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Police found a loaded 3D printed gun at a meth lab last year. [Image: David Clark]

For the past year or so, we’ve been following the continuing story of Australia’s 3D printed gun issue. The country has strict gun laws, but the government has grown increasingly concerned about the opportunity for criminals to fabricate their own weapons using 3D printers. The debate over how dangerous 3D printed guns truly are is an ongoing one, but the Australian government certainly feels that concern is warranted, particularly after last year’s infamous incident in which a loaded 3D printed gun was discovered during a meth lab raid – only weeks after a law was passed banning the possession of 3D files for guns.

Earlier this year, police confiscated the 3D printer believed to have been used to create the gun, along with arresting several additional suspects. Now, almost exactly one year after the original meth lab raid, Australia is back in the news. Over the weekend, police raids of a Melbourne organized crime group turned up 14 guns as well as a 3D printer suspected to have been used for gun fabrication. Two stolen vehicles, cash and drugs were also allegedly seized during the raid, and seven men and two women were arrested.

Superintendent Amy Gladden called 3D printed guns a “significant risk to the community.”

“It’s relatively new technology and it’s been tested in forensic areas in different police agencies and this is one time we’ve actually seized them in Victoria,” she said.

ford_territory_vehicle_of_the_queensland_police_02The incident was the second raid involving guns and 3D printers within a few weeks’ time. In November, Queensland police found four machine guns, a 3D printer, and additional weapons manufacturing equipment, as well as silencers, drugs and a commercial pill press. According to Detective Superintendent Jon Wacker, it appeared as though the homemade guns (though they weren’t confirmed to be 3D printed), which he described as similar to Uzi machine guns, had been discharged. Five men were charged with drug offenses, and another two were arrested.

“The Uzi machine gun itself can discharge between 500-600 rounds per minute, so it’s very concerning to think that these weapons are being made here in Queensland,” said Wacker.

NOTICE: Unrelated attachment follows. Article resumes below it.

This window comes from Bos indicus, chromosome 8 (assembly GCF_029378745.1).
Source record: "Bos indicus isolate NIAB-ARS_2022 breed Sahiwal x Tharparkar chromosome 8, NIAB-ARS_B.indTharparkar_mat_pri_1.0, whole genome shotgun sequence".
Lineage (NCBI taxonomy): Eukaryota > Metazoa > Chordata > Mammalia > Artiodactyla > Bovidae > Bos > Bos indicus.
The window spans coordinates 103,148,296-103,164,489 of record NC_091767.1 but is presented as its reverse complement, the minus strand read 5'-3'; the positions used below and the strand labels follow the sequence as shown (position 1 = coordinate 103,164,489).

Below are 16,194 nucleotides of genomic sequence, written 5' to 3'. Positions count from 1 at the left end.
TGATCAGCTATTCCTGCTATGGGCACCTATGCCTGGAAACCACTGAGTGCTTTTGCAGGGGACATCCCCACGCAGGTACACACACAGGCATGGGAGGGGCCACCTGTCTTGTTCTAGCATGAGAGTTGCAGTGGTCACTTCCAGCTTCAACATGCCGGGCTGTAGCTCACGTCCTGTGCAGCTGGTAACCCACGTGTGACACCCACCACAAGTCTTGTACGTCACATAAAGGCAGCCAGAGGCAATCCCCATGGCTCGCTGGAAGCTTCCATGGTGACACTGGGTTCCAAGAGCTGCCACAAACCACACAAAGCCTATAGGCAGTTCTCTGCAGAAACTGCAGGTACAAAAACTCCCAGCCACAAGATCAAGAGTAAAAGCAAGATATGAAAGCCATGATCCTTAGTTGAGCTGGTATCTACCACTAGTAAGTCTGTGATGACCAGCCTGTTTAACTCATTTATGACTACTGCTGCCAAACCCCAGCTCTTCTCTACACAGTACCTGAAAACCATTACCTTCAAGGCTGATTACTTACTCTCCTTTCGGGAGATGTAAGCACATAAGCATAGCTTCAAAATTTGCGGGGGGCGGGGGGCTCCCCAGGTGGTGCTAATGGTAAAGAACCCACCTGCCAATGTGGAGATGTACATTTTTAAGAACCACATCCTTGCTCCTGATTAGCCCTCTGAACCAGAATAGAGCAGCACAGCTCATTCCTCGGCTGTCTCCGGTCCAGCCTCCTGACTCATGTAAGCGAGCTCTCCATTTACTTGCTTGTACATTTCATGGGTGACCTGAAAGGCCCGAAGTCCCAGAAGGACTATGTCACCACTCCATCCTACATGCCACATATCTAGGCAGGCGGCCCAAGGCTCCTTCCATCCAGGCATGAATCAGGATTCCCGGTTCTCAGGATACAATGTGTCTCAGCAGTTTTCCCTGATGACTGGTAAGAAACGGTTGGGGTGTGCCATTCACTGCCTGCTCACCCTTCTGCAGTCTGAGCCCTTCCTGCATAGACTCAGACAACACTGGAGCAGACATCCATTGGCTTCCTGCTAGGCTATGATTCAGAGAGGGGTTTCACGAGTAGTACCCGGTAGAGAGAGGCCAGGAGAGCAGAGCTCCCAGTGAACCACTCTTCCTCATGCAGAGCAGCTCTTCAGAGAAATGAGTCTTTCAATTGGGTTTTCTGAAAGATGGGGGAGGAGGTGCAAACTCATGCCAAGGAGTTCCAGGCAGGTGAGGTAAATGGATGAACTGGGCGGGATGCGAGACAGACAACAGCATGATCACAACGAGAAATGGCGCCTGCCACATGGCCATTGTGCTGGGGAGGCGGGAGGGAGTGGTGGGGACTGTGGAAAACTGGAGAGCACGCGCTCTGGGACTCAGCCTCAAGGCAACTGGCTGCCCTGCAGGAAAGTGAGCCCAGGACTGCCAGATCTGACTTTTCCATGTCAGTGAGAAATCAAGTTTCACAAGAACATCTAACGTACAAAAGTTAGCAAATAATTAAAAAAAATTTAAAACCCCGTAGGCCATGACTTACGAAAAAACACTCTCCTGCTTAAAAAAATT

The guns seized in the Melbourne raid this past weekend, however, appeared to be of low quality, according to the University of Wollongong’s Thomas Birtchnell, a senior lecturer specializing in 3D printing and manufacturing. Birtchnell believes that the individuals arrested were trying to produce cheap plastic handguns and are unlikely to be capable of creating more sophisticated and dangerous weapons, at least at this time.

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Thomas Birtchnell

Plastic handguns are the most commonly produced type of 3D printed gun, as they’re inexpensive, but the risk they present is minimal, according to many. The real concern, said Birtchnell, is whether metal 3D printing technology becomes affordable enough for criminals to start using it to create weapons. The first 3D printed metal guns were produced by Solid Concepts, now part of Stratasys Direct Manufacturing, more than three years ago, but metal 3D printers are generally still priced in the hundreds of thousands of dollars – not in the budget of most criminals and criminal organizations, Birtchnell continued. Costs of metal 3D printers are coming down, though, and that means that it may soon be time to worry.

“We will see a step change if metal 3D printing becomes consumer level,” he said. “It’s a debatable question but certainly the technology is coming down…Metal 3D printing really is the Holy Grail for industry so on the back of that it would be really beneficial for criminal gangs as well.”

Discuss in the 3D Printed Guns forum at 3DPB.com.

[Source: News.com.au / ABC News]
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